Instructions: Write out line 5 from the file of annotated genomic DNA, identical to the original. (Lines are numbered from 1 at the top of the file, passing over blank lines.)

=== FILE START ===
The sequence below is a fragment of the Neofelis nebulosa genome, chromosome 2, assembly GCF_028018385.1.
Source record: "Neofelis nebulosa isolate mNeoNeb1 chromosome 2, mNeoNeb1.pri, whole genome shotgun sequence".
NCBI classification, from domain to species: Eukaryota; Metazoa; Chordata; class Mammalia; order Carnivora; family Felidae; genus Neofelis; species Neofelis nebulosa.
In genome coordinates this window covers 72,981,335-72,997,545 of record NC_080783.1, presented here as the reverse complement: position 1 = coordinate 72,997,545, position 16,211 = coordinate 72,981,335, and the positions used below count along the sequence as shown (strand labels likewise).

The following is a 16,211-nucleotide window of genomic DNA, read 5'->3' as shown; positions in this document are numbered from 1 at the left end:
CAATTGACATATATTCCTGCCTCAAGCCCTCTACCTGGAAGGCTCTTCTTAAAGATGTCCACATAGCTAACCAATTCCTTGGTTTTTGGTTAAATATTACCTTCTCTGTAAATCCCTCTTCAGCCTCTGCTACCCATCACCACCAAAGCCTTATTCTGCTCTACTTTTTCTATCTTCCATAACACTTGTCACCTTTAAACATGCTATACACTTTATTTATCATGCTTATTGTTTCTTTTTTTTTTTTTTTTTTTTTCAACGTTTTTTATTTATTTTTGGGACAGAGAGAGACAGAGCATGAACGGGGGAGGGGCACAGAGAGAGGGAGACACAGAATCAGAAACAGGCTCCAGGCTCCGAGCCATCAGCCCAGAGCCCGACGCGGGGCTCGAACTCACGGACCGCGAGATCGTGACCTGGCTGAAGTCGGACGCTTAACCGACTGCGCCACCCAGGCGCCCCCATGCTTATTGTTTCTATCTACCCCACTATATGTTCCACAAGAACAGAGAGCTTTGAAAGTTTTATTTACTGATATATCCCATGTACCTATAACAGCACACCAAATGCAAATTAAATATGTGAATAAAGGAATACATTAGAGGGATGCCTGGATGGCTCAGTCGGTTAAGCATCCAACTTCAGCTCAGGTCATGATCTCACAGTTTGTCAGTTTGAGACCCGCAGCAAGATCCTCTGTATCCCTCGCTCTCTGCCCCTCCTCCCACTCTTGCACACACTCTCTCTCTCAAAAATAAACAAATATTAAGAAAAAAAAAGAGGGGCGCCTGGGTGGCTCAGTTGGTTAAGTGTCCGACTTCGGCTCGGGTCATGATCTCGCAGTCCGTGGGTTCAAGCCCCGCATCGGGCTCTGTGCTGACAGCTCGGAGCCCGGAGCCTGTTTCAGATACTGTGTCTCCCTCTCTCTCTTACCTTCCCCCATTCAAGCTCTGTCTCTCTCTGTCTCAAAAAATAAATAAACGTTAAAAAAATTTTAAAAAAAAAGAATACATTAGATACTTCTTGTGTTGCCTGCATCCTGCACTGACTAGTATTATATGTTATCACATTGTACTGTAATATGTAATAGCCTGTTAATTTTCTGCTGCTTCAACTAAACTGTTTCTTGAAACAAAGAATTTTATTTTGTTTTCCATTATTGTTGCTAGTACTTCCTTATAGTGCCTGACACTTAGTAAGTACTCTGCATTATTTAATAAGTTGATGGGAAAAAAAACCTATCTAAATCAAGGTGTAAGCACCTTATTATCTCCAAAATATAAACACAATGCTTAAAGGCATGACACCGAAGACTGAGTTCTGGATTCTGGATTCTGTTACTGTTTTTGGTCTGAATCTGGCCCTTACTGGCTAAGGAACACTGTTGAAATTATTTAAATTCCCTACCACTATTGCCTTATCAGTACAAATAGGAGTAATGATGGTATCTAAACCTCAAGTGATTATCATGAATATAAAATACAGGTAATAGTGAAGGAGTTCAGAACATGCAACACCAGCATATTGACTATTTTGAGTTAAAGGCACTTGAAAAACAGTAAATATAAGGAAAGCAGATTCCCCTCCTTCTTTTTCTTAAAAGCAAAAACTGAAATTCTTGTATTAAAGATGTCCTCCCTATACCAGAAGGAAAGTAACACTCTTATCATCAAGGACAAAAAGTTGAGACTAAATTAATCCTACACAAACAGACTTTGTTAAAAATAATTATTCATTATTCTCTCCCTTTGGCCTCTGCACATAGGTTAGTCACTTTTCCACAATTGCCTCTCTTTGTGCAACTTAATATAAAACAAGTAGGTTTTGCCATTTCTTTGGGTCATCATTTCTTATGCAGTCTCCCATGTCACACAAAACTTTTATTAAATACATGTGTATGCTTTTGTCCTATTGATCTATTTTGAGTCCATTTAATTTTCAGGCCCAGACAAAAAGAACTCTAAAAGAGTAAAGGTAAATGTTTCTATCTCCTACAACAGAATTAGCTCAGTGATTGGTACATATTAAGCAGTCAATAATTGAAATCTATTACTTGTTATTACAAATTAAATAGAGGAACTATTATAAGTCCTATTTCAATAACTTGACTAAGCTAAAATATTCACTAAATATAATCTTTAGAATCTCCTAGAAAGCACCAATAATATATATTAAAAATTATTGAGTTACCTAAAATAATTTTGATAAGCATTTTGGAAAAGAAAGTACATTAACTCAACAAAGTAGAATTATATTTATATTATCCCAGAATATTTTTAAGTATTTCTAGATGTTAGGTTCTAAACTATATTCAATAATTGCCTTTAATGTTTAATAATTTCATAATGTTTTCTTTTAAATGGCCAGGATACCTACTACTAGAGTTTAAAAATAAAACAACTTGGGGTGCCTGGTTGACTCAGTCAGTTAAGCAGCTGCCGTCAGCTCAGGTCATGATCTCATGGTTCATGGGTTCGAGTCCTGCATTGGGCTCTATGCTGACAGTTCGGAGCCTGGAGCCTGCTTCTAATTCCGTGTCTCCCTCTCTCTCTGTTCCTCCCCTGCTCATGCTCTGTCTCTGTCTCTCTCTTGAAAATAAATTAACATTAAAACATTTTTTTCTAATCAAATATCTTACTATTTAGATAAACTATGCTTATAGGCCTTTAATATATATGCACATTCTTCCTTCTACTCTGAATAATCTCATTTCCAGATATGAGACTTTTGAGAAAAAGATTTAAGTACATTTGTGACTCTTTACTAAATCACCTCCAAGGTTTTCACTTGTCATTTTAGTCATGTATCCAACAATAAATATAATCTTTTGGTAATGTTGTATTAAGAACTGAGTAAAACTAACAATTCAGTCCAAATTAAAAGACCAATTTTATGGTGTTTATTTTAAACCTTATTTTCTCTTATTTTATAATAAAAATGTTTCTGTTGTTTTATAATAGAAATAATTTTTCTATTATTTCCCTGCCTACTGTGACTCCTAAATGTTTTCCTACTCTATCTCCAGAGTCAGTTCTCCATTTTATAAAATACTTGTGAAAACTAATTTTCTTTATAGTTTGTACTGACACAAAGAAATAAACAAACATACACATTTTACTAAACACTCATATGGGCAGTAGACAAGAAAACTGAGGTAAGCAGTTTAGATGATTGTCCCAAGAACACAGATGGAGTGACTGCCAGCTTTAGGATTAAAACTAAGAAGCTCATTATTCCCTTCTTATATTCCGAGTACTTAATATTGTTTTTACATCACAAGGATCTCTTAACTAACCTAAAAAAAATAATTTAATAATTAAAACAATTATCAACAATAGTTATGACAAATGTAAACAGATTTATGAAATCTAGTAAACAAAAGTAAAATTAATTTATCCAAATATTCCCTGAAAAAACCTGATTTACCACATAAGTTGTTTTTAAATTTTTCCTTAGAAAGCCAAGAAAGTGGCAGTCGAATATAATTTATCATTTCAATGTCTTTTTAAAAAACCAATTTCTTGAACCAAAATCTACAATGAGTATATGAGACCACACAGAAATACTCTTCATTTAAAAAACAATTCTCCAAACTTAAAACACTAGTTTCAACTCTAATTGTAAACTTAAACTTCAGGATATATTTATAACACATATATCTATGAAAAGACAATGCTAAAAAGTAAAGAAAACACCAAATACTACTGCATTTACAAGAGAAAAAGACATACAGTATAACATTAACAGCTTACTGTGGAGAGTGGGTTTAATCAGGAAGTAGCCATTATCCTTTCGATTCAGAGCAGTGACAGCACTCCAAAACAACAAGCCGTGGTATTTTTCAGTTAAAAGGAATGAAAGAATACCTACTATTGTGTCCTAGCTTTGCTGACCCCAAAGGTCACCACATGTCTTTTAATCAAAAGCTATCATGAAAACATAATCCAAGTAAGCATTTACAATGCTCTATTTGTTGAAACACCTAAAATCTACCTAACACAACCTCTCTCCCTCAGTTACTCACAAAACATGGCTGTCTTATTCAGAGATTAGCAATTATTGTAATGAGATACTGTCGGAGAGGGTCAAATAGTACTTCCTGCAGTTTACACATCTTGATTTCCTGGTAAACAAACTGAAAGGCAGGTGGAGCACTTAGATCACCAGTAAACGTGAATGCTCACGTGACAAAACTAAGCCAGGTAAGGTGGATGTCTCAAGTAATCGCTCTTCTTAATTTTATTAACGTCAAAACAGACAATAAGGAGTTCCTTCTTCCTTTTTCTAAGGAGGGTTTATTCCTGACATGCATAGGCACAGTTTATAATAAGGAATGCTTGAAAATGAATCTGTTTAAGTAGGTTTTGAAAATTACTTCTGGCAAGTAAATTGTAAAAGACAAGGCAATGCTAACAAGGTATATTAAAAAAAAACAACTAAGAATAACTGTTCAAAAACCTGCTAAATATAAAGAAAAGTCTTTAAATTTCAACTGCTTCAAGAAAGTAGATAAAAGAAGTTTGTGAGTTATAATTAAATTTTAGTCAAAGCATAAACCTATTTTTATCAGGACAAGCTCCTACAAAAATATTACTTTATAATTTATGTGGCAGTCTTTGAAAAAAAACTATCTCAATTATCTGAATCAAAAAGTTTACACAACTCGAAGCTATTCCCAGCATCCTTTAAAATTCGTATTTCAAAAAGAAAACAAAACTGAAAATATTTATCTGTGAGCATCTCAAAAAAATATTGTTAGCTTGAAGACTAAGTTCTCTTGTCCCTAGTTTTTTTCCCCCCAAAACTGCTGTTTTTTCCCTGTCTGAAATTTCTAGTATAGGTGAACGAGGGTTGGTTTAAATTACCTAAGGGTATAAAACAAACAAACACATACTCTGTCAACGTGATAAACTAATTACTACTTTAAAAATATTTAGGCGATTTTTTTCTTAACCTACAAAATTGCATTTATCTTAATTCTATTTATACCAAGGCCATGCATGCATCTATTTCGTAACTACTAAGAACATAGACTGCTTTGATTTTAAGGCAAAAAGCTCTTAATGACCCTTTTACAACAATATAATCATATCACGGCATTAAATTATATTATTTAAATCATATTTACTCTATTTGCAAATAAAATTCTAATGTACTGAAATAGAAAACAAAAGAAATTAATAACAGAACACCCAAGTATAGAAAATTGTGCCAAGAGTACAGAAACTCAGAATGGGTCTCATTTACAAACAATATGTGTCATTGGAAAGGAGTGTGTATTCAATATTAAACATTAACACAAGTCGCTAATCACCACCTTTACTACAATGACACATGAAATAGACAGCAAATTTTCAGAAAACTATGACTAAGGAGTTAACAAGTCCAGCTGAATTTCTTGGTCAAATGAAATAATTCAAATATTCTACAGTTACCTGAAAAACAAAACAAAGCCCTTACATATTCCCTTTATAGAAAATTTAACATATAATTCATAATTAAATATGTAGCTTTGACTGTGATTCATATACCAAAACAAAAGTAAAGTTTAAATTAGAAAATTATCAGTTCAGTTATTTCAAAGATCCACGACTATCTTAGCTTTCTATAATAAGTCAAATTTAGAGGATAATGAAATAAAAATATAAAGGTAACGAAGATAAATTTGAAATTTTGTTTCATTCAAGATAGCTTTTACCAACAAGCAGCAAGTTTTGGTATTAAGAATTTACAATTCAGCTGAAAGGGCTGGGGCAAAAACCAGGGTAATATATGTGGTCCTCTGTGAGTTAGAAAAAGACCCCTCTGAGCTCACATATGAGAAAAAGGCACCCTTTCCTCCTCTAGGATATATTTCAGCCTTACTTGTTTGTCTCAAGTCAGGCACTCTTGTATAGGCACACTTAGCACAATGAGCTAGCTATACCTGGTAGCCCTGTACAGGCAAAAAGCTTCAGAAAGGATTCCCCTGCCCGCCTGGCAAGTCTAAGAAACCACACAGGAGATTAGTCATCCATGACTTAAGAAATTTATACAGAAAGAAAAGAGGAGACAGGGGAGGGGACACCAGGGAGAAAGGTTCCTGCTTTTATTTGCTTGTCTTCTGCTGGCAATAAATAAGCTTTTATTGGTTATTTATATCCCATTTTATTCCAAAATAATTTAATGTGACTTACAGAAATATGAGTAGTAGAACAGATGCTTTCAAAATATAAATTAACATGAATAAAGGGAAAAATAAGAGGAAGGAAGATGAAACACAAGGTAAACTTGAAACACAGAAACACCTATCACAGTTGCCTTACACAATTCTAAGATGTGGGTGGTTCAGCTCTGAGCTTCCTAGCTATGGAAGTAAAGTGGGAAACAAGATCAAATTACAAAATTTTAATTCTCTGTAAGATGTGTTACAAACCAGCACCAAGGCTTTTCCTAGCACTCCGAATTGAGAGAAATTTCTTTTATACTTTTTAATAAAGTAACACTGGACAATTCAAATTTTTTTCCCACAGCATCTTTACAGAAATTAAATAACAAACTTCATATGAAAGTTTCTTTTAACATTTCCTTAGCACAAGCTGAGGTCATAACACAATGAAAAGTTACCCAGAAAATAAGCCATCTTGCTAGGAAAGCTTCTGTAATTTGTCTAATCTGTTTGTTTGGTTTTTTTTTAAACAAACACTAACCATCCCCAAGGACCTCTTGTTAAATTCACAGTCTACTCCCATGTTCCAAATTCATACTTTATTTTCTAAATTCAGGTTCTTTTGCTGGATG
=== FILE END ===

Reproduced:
The following is a 16,211-nucleotide window of genomic DNA, read 5'->3' as shown; positions in this document are numbered from 1 at the left end: